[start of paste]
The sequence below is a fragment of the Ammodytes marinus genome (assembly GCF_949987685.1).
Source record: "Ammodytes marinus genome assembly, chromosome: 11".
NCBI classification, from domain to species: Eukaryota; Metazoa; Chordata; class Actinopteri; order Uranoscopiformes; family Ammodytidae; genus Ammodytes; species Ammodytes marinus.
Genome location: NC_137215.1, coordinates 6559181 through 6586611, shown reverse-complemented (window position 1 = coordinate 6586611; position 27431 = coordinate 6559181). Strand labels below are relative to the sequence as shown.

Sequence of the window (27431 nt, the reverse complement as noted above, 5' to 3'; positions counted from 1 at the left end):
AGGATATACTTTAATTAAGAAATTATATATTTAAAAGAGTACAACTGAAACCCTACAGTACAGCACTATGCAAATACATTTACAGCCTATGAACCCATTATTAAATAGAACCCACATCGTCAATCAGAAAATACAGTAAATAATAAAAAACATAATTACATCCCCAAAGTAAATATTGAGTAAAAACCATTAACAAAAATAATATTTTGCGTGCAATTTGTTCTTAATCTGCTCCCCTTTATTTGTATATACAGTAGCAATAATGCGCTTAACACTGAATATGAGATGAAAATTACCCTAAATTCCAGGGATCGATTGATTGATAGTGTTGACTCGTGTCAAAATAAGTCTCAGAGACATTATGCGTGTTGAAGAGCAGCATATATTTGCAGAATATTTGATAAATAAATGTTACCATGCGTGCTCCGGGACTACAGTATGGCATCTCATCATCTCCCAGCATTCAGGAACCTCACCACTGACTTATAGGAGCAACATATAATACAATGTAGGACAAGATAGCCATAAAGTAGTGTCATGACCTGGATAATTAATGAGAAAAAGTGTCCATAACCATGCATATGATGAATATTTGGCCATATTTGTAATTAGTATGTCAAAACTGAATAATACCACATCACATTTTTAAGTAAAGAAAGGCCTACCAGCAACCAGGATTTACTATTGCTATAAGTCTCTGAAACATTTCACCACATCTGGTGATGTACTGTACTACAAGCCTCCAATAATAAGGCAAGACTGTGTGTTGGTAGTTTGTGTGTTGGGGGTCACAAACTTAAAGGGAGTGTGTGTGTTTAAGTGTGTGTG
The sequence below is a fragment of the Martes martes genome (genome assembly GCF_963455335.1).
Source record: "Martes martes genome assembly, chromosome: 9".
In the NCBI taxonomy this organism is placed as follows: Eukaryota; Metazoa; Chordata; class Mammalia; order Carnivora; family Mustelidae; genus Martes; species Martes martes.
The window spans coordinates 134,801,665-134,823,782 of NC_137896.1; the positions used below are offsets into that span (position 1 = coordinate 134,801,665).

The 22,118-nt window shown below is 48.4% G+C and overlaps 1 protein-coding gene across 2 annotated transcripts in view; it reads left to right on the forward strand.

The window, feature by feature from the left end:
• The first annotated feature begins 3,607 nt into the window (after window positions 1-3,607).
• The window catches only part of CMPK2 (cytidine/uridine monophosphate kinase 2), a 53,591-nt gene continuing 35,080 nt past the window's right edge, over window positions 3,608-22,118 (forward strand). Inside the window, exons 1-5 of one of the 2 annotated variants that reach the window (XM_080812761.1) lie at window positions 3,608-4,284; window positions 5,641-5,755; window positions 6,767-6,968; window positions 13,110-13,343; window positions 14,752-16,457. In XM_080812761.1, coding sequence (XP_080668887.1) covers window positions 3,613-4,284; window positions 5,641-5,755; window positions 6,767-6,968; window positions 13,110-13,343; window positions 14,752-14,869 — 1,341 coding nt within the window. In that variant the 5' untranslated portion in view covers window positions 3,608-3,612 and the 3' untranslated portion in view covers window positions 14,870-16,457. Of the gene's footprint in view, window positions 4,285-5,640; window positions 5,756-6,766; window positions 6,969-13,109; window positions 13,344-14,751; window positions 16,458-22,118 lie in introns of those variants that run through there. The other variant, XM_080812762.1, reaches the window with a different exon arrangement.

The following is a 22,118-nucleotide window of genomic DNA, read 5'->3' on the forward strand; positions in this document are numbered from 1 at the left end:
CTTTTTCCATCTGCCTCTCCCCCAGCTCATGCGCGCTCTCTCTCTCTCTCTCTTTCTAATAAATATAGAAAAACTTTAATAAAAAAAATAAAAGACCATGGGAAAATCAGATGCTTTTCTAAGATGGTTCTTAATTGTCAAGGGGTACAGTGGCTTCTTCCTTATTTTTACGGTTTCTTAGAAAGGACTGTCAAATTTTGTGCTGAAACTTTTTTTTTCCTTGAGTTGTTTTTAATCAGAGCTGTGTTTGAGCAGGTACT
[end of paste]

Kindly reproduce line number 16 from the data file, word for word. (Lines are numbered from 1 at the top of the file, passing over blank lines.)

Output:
CTTTTTCCATCTGCCTCTCCCCCAGCTCATGCGCGCTCTCTCTCTCTCTCTCTTTCTAATAAATATAGAAAAACTTTAATAAAAAAAATAAAAGACCATGGGAAAATCAGATGCTTTTCTAAGATGGTTCTTAATTGTCAAGGGGTACAGTGGCTTCTTCCTTATTTTTACGGTTTCTTAGAAAGGACTGTCAAATTTTGTGCTGAAACTTTTTTTTTCCTTGAGTTGTTTTTAATCAGAGCTGTGTTTGAGCAGGTACT